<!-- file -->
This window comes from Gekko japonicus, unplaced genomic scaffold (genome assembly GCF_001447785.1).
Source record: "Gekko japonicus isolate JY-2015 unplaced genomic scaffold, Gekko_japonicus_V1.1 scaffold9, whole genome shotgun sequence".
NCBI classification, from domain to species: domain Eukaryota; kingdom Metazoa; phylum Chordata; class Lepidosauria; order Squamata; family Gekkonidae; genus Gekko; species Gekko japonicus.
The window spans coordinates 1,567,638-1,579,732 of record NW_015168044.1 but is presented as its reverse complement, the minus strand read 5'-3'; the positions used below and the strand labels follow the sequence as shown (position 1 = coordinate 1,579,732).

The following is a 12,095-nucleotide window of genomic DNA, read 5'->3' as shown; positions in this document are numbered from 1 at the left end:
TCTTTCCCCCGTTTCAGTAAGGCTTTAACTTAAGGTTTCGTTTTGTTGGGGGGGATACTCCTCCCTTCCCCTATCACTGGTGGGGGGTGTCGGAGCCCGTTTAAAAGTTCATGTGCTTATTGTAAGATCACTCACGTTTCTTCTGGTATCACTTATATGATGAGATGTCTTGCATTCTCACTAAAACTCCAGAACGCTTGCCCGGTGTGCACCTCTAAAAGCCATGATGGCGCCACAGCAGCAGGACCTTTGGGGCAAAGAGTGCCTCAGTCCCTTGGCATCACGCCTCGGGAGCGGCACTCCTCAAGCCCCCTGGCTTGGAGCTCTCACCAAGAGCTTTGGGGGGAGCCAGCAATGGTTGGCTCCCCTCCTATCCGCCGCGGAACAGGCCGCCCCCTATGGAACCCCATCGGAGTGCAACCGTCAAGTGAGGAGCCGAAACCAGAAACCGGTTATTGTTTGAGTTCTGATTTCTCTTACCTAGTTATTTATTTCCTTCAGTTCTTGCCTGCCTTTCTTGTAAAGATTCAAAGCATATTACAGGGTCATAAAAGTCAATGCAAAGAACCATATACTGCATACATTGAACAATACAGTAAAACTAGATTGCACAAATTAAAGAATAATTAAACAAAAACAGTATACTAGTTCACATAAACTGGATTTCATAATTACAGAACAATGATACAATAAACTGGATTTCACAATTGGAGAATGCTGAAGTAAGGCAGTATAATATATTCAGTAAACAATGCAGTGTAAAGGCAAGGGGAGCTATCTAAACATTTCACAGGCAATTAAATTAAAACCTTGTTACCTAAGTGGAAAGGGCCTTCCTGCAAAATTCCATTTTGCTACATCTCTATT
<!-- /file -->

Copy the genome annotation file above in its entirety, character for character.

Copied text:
This window comes from Gekko japonicus, unplaced genomic scaffold (genome assembly GCF_001447785.1).
Source record: "Gekko japonicus isolate JY-2015 unplaced genomic scaffold, Gekko_japonicus_V1.1 scaffold9, whole genome shotgun sequence".
NCBI classification, from domain to species: domain Eukaryota; kingdom Metazoa; phylum Chordata; class Lepidosauria; order Squamata; family Gekkonidae; genus Gekko; species Gekko japonicus.
The window spans coordinates 1,567,638-1,579,732 of record NW_015168044.1 but is presented as its reverse complement, the minus strand read 5'-3'; the positions used below and the strand labels follow the sequence as shown (position 1 = coordinate 1,579,732).

The following is a 12,095-nucleotide window of genomic DNA, read 5'->3' as shown; positions in this document are numbered from 1 at the left end:
TCTTTCCCCCGTTTCAGTAAGGCTTTAACTTAAGGTTTCGTTTTGTTGGGGGGGATACTCCTCCCTTCCCCTATCACTGGTGGGGGGTGTCGGAGCCCGTTTAAAAGTTCATGTGCTTATTGTAAGATCACTCACGTTTCTTCTGGTATCACTTATATGATGAGATGTCTTGCATTCTCACTAAAACTCCAGAACGCTTGCCCGGTGTGCACCTCTAAAAGCCATGATGGCGCCACAGCAGCAGGACCTTTGGGGCAAAGAGTGCCTCAGTCCCTTGGCATCACGCCTCGGGAGCGGCACTCCTCAAGCCCCCTGGCTTGGAGCTCTCACCAAGAGCTTTGGGGGGAGCCAGCAATGGTTGGCTCCCCTCCTATCCGCCGCGGAACAGGCCGCCCCCTATGGAACCCCATCGGAGTGCAACCGTCAAGTGAGGAGCCGAAACCAGAAACCGGTTATTGTTTGAGTTCTGATTTCTCTTACCTAGTTATTTATTTCCTTCAGTTCTTGCCTGCCTTTCTTGTAAAGATTCAAAGCATATTACAGGGTCATAAAAGTCAATGCAAAGAACCATATACTGCATACATTGAACAATACAGTAAAACTAGATTGCACAAATTAAAGAATAATTAAACAAAAACAGTATACTAGTTCACATAAACTGGATTTCATAATTACAGAACAATGATACAATAAACTGGATTTCACAATTGGAGAATGCTGAAGTAAGGCAGTATAATATATTCAGTAAACAATGCAGTGTAAAGGCAAGGGGAGCTATCTAAACATTTCACAGGCAATTAAATTAAAACCTTGTTACCTAAGTGGAAAGGGCCTTCCTGCAAAATTCCATTTTGCTACATCTCTATT